That was one of the first things Zachary said to me.
Less than 36 hours earlier his vehicle had been hit by an IED. The other guys pulled him out of his destroyed truck, put him in a different one, and rushed him back to Camp Fallujah.
He said the ride was the worst.
Zach was treated at Fallujah Surgical and again at the 86th CSH before being flown to Germany.
We suspect it was the Doc at Fallujah Surgical who left this message on Zach's arm for the Docs further uprange. This is often done because patients move quickly from one medical caregiver to another.
11/29/07 2352 (date & time of injury)
I.E.D. (cause of injury)
RAD/ULNA FX-comp = Compound fracture of the radius and ulna (the two bones of the lower arm)
DNVI = Distal Neuro-Vascular Intact (the nerves and veins/arteries near the wrist are ok)
Needs ORIF = Open Reduction with Internal Fixation (the Doc believes a plate and screws should be surgically placed to set the bones)
Then a quick illustration of the fractures with name of the Doc: Lambert, LCDR, USN.
We both thought it was kind of cool but he had trouble seeing it, so we took the picture to send him later.
Zach remembers seeing the bones sticking out of his arm after the blast.
But, incredibly, he didn't notice his feet were gone until shortly before the flight to Germany.
His Uncle David, a member of Soldiers' Angels, had sent me to see him. After I read him an email from David and the rest of the family, the phone rang. It was a couple of the guys back in Fallujah. Zach chatted with them for a while and was reassured they were ok.
Not sure about you, but if I was laying there just hours after discovering I had no feet, I'm not sure I'd be asking about other people.
But that's how these guys are.
Throughout the course of the day, the phone kept ringing and Zach took calls from family members (he put me on with his Mom - whose concern he, by the way, tried to brush off by saying his injury was really "just a scratch") and more guys from downrange.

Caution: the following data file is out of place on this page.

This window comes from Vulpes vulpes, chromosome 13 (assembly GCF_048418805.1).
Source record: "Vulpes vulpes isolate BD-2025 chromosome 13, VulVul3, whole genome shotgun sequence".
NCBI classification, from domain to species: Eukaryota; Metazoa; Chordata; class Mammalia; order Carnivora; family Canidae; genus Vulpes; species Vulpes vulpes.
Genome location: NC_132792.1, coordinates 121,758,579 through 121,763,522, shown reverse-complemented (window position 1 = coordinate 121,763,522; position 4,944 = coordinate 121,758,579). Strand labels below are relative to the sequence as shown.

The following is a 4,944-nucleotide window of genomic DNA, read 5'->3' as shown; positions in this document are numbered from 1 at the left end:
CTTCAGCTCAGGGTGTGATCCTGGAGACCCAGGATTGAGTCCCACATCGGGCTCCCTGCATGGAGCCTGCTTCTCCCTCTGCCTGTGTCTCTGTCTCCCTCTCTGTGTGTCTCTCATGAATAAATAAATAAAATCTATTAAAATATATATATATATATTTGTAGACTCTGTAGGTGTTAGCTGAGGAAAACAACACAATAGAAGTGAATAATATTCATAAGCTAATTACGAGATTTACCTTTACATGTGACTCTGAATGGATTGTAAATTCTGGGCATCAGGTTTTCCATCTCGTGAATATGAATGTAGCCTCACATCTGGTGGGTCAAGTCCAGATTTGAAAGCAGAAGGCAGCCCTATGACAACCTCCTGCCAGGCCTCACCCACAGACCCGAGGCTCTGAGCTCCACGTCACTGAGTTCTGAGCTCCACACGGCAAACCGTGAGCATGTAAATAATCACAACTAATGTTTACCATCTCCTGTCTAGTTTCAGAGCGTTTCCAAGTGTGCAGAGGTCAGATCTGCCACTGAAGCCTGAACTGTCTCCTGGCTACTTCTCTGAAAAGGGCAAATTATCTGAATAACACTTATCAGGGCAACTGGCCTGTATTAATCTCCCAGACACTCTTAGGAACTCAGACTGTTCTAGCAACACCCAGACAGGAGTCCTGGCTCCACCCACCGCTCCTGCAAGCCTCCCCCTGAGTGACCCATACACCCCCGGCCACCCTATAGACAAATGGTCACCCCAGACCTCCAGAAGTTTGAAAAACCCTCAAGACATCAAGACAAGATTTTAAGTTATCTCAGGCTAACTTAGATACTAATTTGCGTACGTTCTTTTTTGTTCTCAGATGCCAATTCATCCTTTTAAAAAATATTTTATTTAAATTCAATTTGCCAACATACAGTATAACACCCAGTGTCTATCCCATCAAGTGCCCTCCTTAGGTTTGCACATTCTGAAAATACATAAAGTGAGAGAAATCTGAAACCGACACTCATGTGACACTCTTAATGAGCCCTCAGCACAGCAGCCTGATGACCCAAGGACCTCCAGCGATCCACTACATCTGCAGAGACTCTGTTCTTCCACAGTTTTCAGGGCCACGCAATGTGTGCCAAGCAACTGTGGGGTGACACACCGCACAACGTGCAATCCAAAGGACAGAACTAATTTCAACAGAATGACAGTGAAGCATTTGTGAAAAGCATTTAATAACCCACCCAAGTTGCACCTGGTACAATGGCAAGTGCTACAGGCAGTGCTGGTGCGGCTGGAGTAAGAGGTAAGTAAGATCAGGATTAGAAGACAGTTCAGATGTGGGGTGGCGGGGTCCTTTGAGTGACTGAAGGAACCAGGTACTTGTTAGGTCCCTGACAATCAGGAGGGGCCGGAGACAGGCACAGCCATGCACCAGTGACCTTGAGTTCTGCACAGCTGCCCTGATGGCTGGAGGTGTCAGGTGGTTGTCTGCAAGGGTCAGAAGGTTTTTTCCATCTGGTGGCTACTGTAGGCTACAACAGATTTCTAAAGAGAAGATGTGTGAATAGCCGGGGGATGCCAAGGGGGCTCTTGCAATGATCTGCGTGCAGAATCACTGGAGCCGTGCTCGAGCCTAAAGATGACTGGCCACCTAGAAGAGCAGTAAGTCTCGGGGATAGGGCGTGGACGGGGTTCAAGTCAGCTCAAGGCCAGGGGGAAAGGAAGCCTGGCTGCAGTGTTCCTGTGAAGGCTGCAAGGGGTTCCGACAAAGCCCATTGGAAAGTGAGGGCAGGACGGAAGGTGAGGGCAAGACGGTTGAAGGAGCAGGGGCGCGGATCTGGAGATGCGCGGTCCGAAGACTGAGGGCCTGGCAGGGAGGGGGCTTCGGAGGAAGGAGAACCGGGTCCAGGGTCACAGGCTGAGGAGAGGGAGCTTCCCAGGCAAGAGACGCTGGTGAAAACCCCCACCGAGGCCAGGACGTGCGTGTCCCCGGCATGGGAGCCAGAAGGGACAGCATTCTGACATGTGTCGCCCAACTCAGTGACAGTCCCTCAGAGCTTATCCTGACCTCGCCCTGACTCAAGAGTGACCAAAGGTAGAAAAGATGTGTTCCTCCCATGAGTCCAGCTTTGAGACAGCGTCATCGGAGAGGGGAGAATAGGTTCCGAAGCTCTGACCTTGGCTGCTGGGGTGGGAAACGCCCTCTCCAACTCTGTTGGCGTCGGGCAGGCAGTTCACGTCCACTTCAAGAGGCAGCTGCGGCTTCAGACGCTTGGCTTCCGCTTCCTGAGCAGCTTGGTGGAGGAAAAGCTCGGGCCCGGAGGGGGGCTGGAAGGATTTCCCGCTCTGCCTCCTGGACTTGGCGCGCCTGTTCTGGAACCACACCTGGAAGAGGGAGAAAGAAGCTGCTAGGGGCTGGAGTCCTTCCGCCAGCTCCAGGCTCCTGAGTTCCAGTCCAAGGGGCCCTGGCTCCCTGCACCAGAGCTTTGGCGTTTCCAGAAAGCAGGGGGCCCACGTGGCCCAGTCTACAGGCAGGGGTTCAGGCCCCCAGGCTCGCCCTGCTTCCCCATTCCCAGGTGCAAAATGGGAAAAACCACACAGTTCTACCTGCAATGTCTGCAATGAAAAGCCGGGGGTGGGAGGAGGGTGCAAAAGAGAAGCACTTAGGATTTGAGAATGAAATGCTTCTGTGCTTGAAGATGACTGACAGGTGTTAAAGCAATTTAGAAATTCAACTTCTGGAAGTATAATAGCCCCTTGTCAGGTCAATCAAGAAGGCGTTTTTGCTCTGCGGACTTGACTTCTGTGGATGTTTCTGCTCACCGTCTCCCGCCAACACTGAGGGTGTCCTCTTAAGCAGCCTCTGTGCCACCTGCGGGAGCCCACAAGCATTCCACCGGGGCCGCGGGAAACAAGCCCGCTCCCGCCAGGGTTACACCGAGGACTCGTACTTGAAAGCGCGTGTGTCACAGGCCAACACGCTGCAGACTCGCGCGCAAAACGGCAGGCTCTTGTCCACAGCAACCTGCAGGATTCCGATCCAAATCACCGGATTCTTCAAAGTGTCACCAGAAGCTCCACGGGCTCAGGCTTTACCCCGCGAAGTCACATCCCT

"What about the other people up here?" he asked at one point, meaning the other ICU patients. "What happened to them? Are they ok? Did they lose anyone when they got hurt?"
Together with my buddy Carol we'd been in and out, taking turns sitting with Zach and visiting with the Hauser family, so I was able to answer some of his questions.
There were light moments, too. We had a bit of comic relief trying to return his brother's phone call. His nurse, LT Martin, offered to help but he wouldn't let her. Between holding the phone, the phone card, and having one bad arm, it just wasn't happening. Finally, we decided I would read off the numbers and he would dial.
First, you have to dial the DSN access number, then the AT&T number, then the access code, then the person's number. What with his morphine and my weak eyes we kept screwing up. The first couple of times it was funny, but after the third or fourth failed attempt Zachary looked at me, exasperated, and said, "C'mon! We can do this!"
When a Marine says, "We can do this!", you get your sh!t together ;-)
After a late-night OR procedure to clean his wounds, Zach left the following day for Bethesda.
After almost 3 weeks at Bethesda, Zachary arrived at Brooke Army Medical Center. And although San Antonio's not home, at least it's Texas!
Apparently Aunt Terry's quite short and Zach always teased her by resting his arm on the top of her head. Since he's currently in a wheelchair, she's crouching down so he can still do it.
Elijah is Zach's PR man. I was told he spent most of the time in Maryland running around the ward at Bethesda shaking people's hands and saying, "My Daddy's a HERO!!"
Here's something Zach's nurse at Landstuhl wants you to know about him:
Cpl. Zachary Briseno lost both of his feet and risked his life for the safety and welfare of others. Only hours after his injuries, never did he complain about his pain or loss. In fact, he only had 2 things on his mind - talking to his family, and eating Pizza.
Through his sacrifice, our country will get through these difficult times and emerge stronger and safer.
Wishing you a speedy recovery and all the Pizzas in the world! It was an honor and a privilege to take care of you.
May God Bless you and your family.
Michelle Martin, RN/ARNP, MSN, USN
Zach, your attitude and spirit was an inspiration to us and captured our hearts. You've got great things ahead of you. Get well soon!
Update, October 2008: See Zach now.
Update, October 2009: Very nice interview with Zachary in 'Rockland County's Best' magazine.
Update, December 2010: House groundbreaking ceremony for Wounded Warrior Marine Cpl. Zach Briseno
Update, June 2011: Injured Veteran to Move into New Home
Update, July 2011: Amind a Sea of Red, White, and Blue, Zach Comes Home